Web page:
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490 Auto Center Drive Watsonville, CA 95076 (831) 722-4122
490 Auto Center Drive, Watsonville, CA 95076
Sales: (831) 498-9570 | Service: (831) 498-9578 | Parts: (831) 498-9580
Diesel Shop: (831) 498-9579 | Joaquin Saldana: (530) 519-5219 | Monte Menderios: (408) 710-5142

Green Business

Contact Information
Chevrolet of Watsonville
490 Auto Center Drive
Watsonville, CA 95076
Sales: 831-536-4337
Service: 831-740-6046
Parts: 888-284-9543

Here at Chevrolet of Watsonville we are very proud to say we are GREEN! We feel that being green is the responsibility of everyone in the community and encourage all others to do their part in helping our community become a sustainable green environment. We have meet all Monterey Bay Area Green Program regulations and met program standards for conserving resources, preventing pollution and minimizing waste at our dealership.

Monterey Bay Area Green Business Program has assisted many businesses to go above and beyond environmental compliance by providing assistance about environmental issues, and then recognizes and promotes their efforts to the community.

Supplemental Checklist for: Vehicle Service Facilities
Green Business Checklist
Business must meet compliance with regulatory requirements as well as all of the criteria outlined below to obtain Green Business Status, except where a choice is given.

1. Waste oil and coolant are recycled.
2. Used oil filters are segregated, drained, and recycled.
3. Used oil filters are crushed to extract another 3-4 oz. of oil per filter to be recycled OR less toxic propylene glycol is substituted for ethylene glycol OR re-refined oil is used in all vehicles and machinery.
4. Drip pans or portable storage containers are always in use while changing vehicle fluids.
5. Fluids are changed in beamed or contained indoor areas.
Checklist: Vehicle Service Facilities- Pollution Prevention 6. Drip pans and open containers containing vehicle fluids are not left unattended for longer than 2 hours unless they are covered securely and within secondary containment.
7. Wrecked vehicles are parked inside over concrete unless they have been drained of all vehicle fluids.
8. To prevent spills around drums and tanks use: spout and funnel when adding fluids to waste drums, and pump and spigot when dispensing new product. Drain residual from pump back into original container. Alternatively, demonstrate a better spill-proof method of fluid transfer.

1. Review the chemical products used at your facility (refer to Material Safety Data Sheets ? MSDSs). Create an inventory.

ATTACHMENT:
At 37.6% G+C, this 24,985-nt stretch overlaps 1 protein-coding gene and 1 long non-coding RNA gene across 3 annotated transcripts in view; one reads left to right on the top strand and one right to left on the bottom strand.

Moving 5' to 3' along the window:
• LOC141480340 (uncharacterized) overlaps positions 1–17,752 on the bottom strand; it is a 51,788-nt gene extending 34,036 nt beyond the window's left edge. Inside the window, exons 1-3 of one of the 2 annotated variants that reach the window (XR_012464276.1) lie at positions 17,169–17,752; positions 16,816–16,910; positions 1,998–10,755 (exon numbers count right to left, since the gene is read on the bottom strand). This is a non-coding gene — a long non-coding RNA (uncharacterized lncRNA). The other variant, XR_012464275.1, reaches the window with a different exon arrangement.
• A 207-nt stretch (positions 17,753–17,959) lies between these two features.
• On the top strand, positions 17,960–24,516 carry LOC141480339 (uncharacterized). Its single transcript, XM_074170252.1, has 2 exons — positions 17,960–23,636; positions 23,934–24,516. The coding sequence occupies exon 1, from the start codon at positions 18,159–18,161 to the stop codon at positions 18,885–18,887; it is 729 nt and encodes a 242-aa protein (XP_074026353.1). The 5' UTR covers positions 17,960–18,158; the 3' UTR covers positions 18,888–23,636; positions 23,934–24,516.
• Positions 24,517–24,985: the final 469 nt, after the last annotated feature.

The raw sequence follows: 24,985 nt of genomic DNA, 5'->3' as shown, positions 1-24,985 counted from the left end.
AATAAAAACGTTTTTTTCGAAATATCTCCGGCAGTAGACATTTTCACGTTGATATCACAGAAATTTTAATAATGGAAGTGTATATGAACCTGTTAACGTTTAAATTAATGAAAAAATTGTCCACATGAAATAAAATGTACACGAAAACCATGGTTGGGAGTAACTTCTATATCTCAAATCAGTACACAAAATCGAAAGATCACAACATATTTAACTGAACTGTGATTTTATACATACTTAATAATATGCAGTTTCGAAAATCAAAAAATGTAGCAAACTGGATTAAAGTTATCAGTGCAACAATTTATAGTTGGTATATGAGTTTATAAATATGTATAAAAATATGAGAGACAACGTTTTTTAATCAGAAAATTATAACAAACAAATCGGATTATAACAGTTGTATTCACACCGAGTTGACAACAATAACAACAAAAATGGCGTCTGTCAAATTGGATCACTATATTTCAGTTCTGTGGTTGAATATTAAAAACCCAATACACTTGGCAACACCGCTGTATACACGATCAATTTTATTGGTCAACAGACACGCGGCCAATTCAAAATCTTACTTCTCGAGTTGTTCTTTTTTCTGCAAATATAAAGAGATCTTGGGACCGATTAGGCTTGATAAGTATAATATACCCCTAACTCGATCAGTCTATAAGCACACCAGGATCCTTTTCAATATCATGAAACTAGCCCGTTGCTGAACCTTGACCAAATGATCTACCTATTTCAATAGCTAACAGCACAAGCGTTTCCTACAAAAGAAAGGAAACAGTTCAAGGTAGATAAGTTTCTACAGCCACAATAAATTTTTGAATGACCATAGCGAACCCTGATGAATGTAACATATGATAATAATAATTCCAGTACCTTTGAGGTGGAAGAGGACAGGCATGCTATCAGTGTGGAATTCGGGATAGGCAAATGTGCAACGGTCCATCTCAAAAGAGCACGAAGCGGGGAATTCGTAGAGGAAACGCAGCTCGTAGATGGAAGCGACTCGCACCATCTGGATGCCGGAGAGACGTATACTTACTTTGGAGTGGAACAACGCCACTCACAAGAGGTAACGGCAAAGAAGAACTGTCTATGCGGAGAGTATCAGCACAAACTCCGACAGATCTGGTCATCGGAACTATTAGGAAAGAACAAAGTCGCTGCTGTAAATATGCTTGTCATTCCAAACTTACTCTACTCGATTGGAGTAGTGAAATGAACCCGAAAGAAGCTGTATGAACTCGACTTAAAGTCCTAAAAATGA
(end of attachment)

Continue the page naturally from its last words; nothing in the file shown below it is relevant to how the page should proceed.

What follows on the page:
2. Use this checklist, your Green Business Program Coordinator's knowledge, and other resources to identify alternative products and practices that are more protective of employees and the environment. Review your inventory annually and see if there are further opportunities for replacement chemicals to prevent pollution.
3. Locate the storage of all hazardous materials and waste away from storm and sanitary sewer drains.
4. Inspect inventory, storage and/or shipping areas for potential accidents on a regular basis.
5. Store hazardous materials securely, controlling access to stock, and rotating so as to use oldest material first.
6. Use an industrial laundry service for shop rags and uniforms (Keep rags in a covered container and do not saturate). Use rag/uniform service that recycles its wastewater.
7. Recycle empty hazardous materials containers (including drums). Either return to supplier for refill, recondition onsite (permit requirements may apply), contract with a drum reconditioner, or reclaim scrap value onsite or contract with a scrap dealer.
8. Filter and reuse parts cleaning liquid onsite.
9. Recycle and reuse all properly recovered refrigerants from air conditioning systems.

1. Eliminate the use of cleaners and lubricants containing n-hexane in aerosol brake cleaners and degreasers.
2. Use a water-based brake washing method.
3. Do not contaminate cleaning solution by washing parts sprayed with chlorinated cleaners or petroleum distillates.
4. Use no or low copper brake pads whenever possible.
5. Use longer-lasting synthetic oils.
6. Purchase re-refined oil and antifreeze for use in your shop.
8. Use a detergent-based rather than caustic-based solution in a hot tank.
9. Acid-based wheel cleaners are not used.
10. Power washing wastewater is routed to a clarifier or is done in a self-contained system.

None of the waste from these operations is released to either the storm drain or sanitary sewer. Santa Cruz County District Code Title 7 Section 7.04.310, Prohibited wastes designated Part U.
Be sure to discuss any planned changes that involve chemical, equipment, process, or facility changes with your local regulators (wastewater districts, hazardous materials, fire, or air districts) They may have regulations or concerns that need to be addressed.
1. Wet sanding drips are cleaned up with a rag, or the drips are let to dry and the dust is swept or vacuumed up OR wet sanding wastewater is collected in a clarifier attached to the sanitary sewer, which is cleaned out as needed.
2. Dry cleanup methods are used as a preference or norm and are always used prior to mopping floors. If possible, only spot mopping occurs.
3. Aqueous-based cleaning systems are in use that re-circulate and filter cleaning solution.